The rights of religious minorities, or the rights of others are generally an issue of legitimate concern in countries with Muslim-majority populations. However, this concern owes to the fact that true Islam is not being practiced in the countries of concern. Some people who are genuinely unaware of the morality of Islam, or obtain information from innacurate or dubious sources may end up harboring several prejudices and erroneous convictions on this subject. These people assume, for instance, that Islam will limit their lives or freedoms, or perhaps attempt to control their very thoughts or restrict the arts and sciences. The simple fact of the matter is, however, that Islam is a religion that ensures all manner of intellectual freedom as well as the freedom of worship and expression, that takes as a serious matter the rights of those people enjoined under its protection. Indeed, in a model where genuine Islamic morality prevails, Jews and Christians would be in the utmost peace and people from all walks of life, be they Hindus, Buddhists, Taoists, or nonbelievers -regardless of faith, culture or ideology- would be living in comfort as first-class citizens and enjoying their equal rights.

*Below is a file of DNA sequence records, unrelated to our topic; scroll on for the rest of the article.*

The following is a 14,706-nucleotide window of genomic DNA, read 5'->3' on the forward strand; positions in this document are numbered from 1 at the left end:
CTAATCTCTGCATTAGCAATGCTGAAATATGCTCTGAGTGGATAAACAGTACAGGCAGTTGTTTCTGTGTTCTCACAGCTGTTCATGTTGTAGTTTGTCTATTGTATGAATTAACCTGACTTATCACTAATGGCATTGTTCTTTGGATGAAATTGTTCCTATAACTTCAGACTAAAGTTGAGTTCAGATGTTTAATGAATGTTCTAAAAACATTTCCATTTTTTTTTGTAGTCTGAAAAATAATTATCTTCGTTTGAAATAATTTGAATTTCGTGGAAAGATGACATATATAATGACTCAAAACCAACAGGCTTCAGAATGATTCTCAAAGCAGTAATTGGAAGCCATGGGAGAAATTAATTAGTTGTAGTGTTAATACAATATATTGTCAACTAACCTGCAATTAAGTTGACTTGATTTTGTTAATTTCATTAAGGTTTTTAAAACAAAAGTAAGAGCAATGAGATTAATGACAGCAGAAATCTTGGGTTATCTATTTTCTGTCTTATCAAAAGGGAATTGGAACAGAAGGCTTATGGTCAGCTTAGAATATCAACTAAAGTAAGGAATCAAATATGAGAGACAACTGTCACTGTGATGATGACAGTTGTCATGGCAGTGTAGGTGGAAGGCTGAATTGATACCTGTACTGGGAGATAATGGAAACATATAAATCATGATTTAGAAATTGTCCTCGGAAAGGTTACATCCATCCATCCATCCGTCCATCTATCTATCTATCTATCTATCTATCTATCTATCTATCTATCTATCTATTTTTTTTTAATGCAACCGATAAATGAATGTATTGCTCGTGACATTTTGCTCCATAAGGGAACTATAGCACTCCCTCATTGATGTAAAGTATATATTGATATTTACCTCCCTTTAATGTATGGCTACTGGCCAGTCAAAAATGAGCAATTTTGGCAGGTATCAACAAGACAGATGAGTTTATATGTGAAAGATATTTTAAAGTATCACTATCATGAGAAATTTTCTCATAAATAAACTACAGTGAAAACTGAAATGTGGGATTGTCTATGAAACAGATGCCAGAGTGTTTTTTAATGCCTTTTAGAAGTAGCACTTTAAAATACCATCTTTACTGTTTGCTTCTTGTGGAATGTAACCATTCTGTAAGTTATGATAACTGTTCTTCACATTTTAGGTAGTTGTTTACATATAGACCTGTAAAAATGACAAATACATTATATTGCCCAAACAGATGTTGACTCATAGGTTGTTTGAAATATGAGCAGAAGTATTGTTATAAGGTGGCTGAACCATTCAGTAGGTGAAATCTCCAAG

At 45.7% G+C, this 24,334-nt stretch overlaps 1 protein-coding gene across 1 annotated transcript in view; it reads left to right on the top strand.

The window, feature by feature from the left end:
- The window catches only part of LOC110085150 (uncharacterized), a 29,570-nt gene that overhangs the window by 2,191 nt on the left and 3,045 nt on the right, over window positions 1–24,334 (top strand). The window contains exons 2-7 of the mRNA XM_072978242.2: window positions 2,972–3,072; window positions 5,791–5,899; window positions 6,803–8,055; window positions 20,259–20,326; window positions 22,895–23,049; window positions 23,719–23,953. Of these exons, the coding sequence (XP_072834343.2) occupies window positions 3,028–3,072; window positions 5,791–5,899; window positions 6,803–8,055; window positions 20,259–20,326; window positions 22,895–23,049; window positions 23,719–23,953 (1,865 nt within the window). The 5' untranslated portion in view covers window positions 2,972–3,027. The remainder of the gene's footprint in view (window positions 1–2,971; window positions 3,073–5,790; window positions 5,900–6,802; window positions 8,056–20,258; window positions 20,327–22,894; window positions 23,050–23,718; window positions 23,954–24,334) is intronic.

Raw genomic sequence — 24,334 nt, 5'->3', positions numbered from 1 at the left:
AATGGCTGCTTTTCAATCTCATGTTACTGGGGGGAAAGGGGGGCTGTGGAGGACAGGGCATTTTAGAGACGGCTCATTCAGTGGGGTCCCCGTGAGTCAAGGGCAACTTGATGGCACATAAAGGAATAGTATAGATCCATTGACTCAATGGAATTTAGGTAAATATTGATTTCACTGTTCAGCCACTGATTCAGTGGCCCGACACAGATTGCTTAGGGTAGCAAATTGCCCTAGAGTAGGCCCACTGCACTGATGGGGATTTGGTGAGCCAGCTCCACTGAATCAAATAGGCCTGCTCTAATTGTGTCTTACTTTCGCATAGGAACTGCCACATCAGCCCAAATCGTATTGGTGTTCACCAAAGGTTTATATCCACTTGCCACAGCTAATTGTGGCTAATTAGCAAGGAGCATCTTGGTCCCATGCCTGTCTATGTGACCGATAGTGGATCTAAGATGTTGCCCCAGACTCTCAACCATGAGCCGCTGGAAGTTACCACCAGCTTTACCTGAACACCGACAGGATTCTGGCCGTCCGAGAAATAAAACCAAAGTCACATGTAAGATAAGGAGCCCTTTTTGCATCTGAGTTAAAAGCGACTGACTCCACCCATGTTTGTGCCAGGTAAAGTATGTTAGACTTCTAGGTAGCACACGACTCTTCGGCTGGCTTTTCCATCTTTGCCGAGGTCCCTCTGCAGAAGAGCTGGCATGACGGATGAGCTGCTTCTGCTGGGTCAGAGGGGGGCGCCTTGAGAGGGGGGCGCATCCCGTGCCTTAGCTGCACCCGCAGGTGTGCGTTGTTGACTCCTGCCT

According to Islam, it is not only those who believe in God, but even those who be classified as idolaters are granted asylum and protection, and it is the responsibility of Muslims to ensure that they are allowed to live undisturbed and in peace as well. According to the Qur’an, Muslims are responsible to protect people who worship idols, as these people go from one place to another, even at the expense of their own life. This is an important criteria that Muslims must not be obstacles but rather guarantors of people’s safety and freedom. And Muslims have a God-given responsibility to establish the comfort for all people, whether they are Christians, Jews, Sahabbeans, pagans or else.